In the late 1980s my dad had a friend he called “the rabbi” – a man at the track who provided counsel on which horse to bet on and why. And Maharishi Mahesh Yogi inspired a generation to embrace Transcendental Meditation when the Beatles, the Rolling Stones and many others joined him in India 20 years earlier. While John Lennon later claimed that the Giggling Guru was a fraud, the impulse to Follow The Leader seems to be hardwired into human beings.
Anyone who visits my website meets my mentor Hale Smith; I could say that “he made me who I am today”, and while that’s not entirely accurate, he certainly had a profound influence for which I’m eternally grateful. 12-Step groups tell newcomers, “find someone who has what you want and ask how they got it” – and when I saw the career Hale had built for himself, I was in his face, demanding as much of his time and attention as I could get! Fortunately he had boundaries (and plenty of other students!), but I could see that Hale was the best, so being “like Mike” was my top priority!
I invested a lot in my relationship with Hale, but I didn’t feel entitled to his help and I never held him responsible when there were disappointments. I also didn’t go so far as to take up his habit of cigar smoking!
Which brings me to today’s subject: whose job is it to ensure employees are fulfilled in their jobs? When I read this article in today’s news, I started to wonder!?!
As a rule, I’m not a fan of essentially-one-chord songs, so I didn’t pay much attention to THIS one when it first came out. But it came to mind when learning of staff leaving the White House in droves because “we’re doing a lot of work but we’re not decision-makers and there’s no real path towards becoming decision-makers”. Ummm…. excuse my ignorance, but since when did it become management’s job to provide advancement?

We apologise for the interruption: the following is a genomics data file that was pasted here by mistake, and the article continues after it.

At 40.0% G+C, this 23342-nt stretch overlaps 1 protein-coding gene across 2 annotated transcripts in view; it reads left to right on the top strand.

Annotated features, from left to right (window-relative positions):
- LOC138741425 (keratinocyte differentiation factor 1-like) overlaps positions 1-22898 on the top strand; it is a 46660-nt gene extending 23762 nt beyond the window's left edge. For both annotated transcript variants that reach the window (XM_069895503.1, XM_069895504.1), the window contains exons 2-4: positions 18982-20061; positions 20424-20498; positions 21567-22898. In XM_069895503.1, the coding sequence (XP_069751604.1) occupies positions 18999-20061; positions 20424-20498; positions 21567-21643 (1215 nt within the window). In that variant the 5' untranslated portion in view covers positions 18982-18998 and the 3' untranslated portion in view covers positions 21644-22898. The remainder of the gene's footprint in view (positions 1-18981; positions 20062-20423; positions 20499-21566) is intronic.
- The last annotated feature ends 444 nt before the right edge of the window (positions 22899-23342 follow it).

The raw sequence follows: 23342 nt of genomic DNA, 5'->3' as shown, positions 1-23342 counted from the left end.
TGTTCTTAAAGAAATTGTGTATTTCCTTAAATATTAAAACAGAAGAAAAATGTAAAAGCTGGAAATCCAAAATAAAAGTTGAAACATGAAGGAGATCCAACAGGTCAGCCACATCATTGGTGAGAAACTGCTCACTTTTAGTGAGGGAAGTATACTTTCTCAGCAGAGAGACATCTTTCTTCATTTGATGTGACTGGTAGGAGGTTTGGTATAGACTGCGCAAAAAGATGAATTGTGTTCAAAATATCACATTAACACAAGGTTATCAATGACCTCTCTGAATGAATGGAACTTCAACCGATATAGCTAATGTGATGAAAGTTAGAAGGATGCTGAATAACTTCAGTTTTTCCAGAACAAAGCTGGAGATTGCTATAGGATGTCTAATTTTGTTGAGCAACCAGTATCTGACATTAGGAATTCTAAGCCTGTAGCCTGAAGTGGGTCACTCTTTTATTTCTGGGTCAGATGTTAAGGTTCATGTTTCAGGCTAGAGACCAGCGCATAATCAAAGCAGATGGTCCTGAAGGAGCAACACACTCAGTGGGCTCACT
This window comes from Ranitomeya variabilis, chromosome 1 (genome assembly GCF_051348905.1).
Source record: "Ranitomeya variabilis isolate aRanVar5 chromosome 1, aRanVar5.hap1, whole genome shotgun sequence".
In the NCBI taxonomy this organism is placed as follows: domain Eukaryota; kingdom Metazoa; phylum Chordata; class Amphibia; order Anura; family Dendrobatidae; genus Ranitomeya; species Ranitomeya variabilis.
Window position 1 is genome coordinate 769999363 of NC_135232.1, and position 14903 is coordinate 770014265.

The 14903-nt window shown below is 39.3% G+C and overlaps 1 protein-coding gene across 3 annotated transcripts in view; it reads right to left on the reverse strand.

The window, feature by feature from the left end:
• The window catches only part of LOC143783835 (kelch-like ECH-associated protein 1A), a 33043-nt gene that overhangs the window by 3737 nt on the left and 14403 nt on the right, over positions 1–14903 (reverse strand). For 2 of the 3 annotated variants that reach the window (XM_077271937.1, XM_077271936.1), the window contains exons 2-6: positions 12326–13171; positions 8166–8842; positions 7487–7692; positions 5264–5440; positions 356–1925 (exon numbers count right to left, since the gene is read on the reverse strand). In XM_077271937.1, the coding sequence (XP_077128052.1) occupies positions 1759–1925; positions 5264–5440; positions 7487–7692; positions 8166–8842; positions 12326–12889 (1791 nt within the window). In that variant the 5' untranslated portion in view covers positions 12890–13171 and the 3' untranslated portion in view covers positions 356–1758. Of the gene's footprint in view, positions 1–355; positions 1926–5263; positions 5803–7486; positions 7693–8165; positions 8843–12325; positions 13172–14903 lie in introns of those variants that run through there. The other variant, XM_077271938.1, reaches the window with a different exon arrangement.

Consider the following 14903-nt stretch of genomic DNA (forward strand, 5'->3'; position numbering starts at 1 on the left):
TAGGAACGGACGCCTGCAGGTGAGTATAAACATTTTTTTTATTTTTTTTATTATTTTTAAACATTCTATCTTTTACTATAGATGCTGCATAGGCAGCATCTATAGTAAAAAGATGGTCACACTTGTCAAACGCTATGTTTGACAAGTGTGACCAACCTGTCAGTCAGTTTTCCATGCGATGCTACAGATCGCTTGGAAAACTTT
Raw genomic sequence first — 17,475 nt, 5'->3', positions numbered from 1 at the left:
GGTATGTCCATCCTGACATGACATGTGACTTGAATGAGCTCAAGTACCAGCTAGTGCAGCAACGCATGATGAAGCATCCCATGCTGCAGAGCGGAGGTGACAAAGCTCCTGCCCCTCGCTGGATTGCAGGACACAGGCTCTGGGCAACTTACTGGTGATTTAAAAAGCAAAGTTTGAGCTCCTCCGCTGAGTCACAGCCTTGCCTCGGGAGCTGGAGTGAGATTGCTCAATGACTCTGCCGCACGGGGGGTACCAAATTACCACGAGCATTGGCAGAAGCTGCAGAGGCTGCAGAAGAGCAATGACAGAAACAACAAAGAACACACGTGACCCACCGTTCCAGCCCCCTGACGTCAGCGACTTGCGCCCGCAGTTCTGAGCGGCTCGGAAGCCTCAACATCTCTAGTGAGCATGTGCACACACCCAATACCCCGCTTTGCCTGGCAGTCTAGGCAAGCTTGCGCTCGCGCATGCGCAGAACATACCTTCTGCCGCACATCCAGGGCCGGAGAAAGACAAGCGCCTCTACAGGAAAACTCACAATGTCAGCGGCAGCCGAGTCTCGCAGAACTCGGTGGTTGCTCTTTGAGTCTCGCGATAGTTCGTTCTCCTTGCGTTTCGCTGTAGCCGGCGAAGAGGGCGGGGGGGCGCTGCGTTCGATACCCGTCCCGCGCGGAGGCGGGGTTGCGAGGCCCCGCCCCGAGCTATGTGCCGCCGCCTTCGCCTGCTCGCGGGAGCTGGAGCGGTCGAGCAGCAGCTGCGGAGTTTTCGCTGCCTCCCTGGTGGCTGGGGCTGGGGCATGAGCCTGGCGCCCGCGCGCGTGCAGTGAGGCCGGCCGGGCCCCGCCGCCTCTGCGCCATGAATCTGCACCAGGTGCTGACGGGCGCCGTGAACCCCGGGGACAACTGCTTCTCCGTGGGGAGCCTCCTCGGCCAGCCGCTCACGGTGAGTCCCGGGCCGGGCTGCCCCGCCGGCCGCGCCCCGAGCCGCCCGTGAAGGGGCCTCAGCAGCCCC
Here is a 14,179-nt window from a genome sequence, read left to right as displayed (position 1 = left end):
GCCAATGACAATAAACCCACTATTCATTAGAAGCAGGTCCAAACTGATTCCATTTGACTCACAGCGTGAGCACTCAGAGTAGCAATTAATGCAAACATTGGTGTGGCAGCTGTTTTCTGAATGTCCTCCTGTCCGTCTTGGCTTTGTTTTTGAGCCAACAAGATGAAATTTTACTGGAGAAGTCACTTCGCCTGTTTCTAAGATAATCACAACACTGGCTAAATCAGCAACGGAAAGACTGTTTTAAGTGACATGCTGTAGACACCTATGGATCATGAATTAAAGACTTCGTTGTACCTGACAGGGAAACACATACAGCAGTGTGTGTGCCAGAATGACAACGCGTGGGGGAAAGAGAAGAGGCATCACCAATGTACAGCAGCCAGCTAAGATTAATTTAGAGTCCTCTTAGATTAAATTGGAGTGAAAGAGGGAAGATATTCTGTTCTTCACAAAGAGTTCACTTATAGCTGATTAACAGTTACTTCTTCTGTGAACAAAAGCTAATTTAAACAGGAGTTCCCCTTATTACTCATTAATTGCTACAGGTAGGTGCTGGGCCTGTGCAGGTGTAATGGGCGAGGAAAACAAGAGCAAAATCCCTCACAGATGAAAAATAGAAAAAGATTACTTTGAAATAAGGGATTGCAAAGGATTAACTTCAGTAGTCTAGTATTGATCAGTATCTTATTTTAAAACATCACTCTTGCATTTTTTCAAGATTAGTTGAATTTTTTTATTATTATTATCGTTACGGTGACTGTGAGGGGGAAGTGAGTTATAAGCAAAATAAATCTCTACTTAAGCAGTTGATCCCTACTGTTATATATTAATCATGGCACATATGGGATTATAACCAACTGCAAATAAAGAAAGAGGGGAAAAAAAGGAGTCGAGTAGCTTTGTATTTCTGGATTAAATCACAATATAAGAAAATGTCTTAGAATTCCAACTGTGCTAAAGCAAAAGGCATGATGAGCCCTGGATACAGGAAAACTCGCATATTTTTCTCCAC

The Declaration of Independence promises “the pursuit of Happiness” – but no guarantees! In truth, none of us are actually entitled to much of anything and the sooner we learn that, the better. Like so much else in life, career progress is self-propelled. It has to be a priority to the extent that one keeps working at getting around, over, under and through every obstacle. In my experience this takes energy, focus and steely determination.
To paraphrase John Houseman’s iconic ad for Smith Barney, “Happiness doesn’t grow on trees or march up and bite you on the behind… you have to EARN it!”